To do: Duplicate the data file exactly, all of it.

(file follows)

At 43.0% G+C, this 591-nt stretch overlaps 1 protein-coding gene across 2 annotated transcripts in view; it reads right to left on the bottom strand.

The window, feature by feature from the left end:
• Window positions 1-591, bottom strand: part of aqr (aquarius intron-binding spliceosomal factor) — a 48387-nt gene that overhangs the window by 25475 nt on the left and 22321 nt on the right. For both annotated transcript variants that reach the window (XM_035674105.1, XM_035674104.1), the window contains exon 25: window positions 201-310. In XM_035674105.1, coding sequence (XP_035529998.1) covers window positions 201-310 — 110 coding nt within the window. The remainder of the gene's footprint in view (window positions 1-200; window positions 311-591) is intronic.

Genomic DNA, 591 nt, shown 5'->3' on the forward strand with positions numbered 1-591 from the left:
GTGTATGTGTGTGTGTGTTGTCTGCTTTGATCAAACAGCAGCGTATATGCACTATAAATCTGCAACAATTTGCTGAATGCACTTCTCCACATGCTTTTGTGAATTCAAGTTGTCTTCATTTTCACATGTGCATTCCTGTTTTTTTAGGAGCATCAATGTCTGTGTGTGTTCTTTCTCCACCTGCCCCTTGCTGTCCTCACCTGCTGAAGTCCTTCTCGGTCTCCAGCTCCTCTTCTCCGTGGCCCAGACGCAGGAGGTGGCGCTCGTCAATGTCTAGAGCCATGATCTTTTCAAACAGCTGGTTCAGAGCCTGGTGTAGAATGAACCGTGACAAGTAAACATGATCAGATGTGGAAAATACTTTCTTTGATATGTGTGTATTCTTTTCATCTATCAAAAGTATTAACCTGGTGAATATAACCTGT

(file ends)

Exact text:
At 43.0% G+C, this 591-nt stretch overlaps 1 protein-coding gene across 2 annotated transcripts in view; it reads right to left on the bottom strand.

The window, feature by feature from the left end:
• Window positions 1-591, bottom strand: part of aqr (aquarius intron-binding spliceosomal factor) — a 48387-nt gene that overhangs the window by 25475 nt on the left and 22321 nt on the right. For both annotated transcript variants that reach the window (XM_035674105.1, XM_035674104.1), the window contains exon 25: window positions 201-310. In XM_035674105.1, coding sequence (XP_035529998.1) covers window positions 201-310 — 110 coding nt within the window. The remainder of the gene's footprint in view (window positions 1-200; window positions 311-591) is intronic.

Genomic DNA, 591 nt, shown 5'->3' on the forward strand with positions numbered 1-591 from the left:
GTGTATGTGTGTGTGTGTTGTCTGCTTTGATCAAACAGCAGCGTATATGCACTATAAATCTGCAACAATTTGCTGAATGCACTTCTCCACATGCTTTTGTGAATTCAAGTTGTCTTCATTTTCACATGTGCATTCCTGTTTTTTTAGGAGCATCAATGTCTGTGTGTGTTCTTTCTCCACCTGCCCCTTGCTGTCCTCACCTGCTGAAGTCCTTCTCGGTCTCCAGCTCCTCTTCTCCGTGGCCCAGACGCAGGAGGTGGCGCTCGTCAATGTCTAGAGCCATGATCTTTTCAAACAGCTGGTTCAGAGCCTGGTGTAGAATGAACCGTGACAAGTAAACATGATCAGATGTGGAAAATACTTTCTTTGATATGTGTGTATTCTTTTCATCTATCAAAAGTATTAACCTGGTGAATATAACCTGT